Many of the state and local events that were originally established by Alaskans for their own entertainment have begun to attract tourists. The Anchorage Fur Rendezvous is a week-long celebration in February featuring fur auctions, sled-dog races, fireworks, and outdoor games. Ice carvers from around the world compete in the Fairbanks Ice Art Competition in March. People come from many parts of the world to participate in Alaskan dog mushing competitions, including the extremely difficult Yukon Quest and Iditarod races. In May, while some enjoy the Copper River Delta Shorebird Festival celebrating the migrating shorebirds, the hardiest souls are braving the frigid waters of the Bering Sea during the Polar Bear Swim in Nome.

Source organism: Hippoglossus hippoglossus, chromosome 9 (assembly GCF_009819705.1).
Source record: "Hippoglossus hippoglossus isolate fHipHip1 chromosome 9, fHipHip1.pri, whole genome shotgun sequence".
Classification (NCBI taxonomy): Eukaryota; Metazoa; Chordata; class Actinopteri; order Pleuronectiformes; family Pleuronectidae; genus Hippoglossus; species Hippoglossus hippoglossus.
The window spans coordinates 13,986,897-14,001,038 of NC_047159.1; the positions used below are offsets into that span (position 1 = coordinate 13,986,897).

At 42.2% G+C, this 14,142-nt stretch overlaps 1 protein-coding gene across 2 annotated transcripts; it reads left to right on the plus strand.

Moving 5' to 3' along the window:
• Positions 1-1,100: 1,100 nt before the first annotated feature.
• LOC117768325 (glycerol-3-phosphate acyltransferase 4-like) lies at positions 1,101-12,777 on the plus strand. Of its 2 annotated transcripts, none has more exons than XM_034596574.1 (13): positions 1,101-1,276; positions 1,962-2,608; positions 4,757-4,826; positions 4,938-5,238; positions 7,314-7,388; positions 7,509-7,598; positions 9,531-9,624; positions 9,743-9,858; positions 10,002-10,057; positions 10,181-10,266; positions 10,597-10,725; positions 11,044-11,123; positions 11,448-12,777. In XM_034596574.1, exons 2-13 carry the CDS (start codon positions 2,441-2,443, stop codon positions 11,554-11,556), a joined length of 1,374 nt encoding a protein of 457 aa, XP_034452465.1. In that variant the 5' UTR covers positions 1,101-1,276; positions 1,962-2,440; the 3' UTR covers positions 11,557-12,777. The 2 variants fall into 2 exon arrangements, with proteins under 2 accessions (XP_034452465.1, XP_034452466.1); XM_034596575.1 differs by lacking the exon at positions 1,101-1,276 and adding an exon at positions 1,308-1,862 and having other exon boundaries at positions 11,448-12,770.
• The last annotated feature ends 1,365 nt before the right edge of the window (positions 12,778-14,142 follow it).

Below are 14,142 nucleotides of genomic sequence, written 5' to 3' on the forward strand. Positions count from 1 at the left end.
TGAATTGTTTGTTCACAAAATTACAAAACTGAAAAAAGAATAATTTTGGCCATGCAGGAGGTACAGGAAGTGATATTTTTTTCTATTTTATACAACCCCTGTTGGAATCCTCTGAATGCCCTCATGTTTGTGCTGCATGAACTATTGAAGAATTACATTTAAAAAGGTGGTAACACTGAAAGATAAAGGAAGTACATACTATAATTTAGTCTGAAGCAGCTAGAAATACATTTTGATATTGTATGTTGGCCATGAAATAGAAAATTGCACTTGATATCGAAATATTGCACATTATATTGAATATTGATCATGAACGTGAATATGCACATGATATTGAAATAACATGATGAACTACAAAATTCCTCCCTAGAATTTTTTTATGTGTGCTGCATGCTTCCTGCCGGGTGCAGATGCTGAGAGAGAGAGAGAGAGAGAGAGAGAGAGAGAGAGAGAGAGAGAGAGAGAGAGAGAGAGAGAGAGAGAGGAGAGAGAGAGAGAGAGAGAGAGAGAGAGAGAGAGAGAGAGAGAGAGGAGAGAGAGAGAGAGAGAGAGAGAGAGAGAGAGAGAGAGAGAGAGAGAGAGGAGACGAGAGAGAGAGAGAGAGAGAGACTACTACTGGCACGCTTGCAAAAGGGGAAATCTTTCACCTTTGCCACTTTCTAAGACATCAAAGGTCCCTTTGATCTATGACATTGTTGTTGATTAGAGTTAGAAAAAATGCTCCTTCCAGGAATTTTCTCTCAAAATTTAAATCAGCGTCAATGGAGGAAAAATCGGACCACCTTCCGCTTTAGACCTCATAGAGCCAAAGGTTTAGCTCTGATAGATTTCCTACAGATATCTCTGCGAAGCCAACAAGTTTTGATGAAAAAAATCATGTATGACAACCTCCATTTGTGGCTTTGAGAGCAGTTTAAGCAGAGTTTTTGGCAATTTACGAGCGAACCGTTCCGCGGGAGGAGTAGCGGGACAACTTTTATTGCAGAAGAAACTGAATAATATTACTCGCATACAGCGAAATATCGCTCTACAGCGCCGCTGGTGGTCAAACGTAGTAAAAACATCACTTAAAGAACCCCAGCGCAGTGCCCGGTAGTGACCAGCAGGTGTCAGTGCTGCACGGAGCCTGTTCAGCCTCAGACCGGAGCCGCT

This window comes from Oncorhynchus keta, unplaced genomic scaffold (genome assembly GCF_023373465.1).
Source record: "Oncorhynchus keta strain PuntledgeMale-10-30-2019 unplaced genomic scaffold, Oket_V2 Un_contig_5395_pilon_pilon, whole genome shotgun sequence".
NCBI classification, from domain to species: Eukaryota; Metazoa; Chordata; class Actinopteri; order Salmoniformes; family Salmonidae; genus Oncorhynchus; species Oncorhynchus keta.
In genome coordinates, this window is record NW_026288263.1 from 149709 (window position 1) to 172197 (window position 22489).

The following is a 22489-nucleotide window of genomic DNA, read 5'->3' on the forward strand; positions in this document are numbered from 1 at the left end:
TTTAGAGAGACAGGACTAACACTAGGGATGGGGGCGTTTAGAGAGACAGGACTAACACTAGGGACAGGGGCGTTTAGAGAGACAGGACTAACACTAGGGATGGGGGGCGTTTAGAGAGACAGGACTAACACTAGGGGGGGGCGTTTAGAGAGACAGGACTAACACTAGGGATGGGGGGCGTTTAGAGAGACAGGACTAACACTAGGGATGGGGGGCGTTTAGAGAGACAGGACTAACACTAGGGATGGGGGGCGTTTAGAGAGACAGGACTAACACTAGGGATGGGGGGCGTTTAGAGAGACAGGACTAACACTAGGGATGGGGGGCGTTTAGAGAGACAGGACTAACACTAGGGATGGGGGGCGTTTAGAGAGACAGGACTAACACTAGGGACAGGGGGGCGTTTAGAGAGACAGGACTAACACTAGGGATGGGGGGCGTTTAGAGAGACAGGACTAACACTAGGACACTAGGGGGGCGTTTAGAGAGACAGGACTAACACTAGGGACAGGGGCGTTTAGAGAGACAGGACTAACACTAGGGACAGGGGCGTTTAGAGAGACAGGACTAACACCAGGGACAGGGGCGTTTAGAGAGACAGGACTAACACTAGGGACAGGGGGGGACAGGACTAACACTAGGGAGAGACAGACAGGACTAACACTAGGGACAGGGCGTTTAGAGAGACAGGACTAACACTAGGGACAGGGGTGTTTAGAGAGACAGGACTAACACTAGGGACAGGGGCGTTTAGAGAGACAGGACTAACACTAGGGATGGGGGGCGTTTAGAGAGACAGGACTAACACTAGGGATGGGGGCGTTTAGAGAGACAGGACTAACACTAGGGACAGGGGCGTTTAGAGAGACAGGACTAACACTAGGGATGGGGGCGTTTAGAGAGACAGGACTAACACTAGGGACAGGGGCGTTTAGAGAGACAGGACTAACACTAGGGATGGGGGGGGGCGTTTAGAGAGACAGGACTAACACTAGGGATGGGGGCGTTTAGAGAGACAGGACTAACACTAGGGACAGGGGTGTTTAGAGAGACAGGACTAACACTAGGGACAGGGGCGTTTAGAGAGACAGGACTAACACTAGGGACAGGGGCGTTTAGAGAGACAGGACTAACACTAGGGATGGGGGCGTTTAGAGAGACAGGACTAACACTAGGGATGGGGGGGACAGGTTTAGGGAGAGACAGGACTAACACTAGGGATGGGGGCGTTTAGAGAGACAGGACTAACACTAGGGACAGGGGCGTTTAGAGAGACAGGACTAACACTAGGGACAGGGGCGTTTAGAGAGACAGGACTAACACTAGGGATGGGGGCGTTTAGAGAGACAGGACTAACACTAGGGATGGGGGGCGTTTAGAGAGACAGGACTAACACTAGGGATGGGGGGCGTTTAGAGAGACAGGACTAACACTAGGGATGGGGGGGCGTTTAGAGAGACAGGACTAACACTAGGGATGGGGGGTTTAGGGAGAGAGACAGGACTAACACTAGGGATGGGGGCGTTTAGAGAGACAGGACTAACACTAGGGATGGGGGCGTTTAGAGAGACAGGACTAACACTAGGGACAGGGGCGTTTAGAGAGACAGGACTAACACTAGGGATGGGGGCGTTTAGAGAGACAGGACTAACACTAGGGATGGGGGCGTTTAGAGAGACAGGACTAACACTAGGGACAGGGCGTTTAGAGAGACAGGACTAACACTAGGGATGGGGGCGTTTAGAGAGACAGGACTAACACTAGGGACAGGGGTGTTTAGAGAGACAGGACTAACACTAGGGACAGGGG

Alaska summers are filled with fairs, rodeos, and midnight sun fun. Fairbanks, Nome, and Anchorage each hold festivities during the summer solstice in June. Gold Rush Days in Juneau, held in late June, and Golden Days in Fairbanks, in July, commemorate the gold rush days with logging and mining skill events. Marathons are run in Seward in July and Fairbanks in September. Valdez, Seward, and other coastal communities have salmon and halibut derbies all summer long. Many communities hold fairs in the month of August, including Alaska state fairs in Palmer, Haines, and Fairbanks. Autumn months bring festivals such as Sitka’s Alaska Day, commemorating the day the United States purchased Alaska from Russia, the Alaska Bald Eagle Festival, held in Haines near where thousands of bald eagles gather in the peak of winter, and the Bachelor Society Ball/Wilderness Women’s Contests, in Talkeetna. "USA" © Emmanuel BUCHOT, Encarta, Wikipedia
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